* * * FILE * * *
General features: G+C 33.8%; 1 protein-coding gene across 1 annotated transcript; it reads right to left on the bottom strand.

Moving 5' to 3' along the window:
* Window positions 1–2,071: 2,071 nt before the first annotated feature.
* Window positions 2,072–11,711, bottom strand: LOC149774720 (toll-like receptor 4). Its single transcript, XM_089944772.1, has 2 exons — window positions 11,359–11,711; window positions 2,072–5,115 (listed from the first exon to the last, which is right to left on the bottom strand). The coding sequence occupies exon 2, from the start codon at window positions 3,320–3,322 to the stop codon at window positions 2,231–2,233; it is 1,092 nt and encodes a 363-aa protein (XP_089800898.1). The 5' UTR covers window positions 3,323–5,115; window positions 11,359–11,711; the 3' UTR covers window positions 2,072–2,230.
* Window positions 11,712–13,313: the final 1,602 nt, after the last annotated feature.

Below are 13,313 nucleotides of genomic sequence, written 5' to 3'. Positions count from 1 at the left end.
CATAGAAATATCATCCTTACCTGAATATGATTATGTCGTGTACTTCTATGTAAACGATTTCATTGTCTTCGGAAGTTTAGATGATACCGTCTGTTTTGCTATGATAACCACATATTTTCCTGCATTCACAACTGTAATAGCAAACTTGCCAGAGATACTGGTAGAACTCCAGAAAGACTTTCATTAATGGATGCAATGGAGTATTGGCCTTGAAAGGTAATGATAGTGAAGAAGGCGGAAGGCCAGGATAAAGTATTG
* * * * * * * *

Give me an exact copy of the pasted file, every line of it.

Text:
General features: G+C 33.8%; 1 protein-coding gene across 1 annotated transcript; it reads right to left on the bottom strand.

Moving 5' to 3' along the window:
* Window positions 1–2,071: 2,071 nt before the first annotated feature.
* Window positions 2,072–11,711, bottom strand: LOC149774720 (toll-like receptor 4). Its single transcript, XM_089944772.1, has 2 exons — window positions 11,359–11,711; window positions 2,072–5,115 (listed from the first exon to the last, which is right to left on the bottom strand). The coding sequence occupies exon 2, from the start codon at window positions 3,320–3,322 to the stop codon at window positions 2,231–2,233; it is 1,092 nt and encodes a 363-aa protein (XP_089800898.1). The 5' UTR covers window positions 3,323–5,115; window positions 11,359–11,711; the 3' UTR covers window positions 2,072–2,230.
* Window positions 11,712–13,313: the final 1,602 nt, after the last annotated feature.

Below are 13,313 nucleotides of genomic sequence, written 5' to 3'. Positions count from 1 at the left end.
CATAGAAATATCATCCTTACCTGAATATGATTATGTCGTGTACTTCTATGTAAACGATTTCATTGTCTTCGGAAGTTTAGATGATACCGTCTGTTTTGCTATGATAACCACATATTTTCCTGCATTCACAACTGTAATAGCAAACTTGCCAGAGATACTGGTAGAACTCCAGAAAGACTTTCATTAATGGATGCAATGGAGTATTGGCCTTGAAAGGTAATGATAGTGAAGAAGGCGGAAGGCCAGGATAAAGTATTG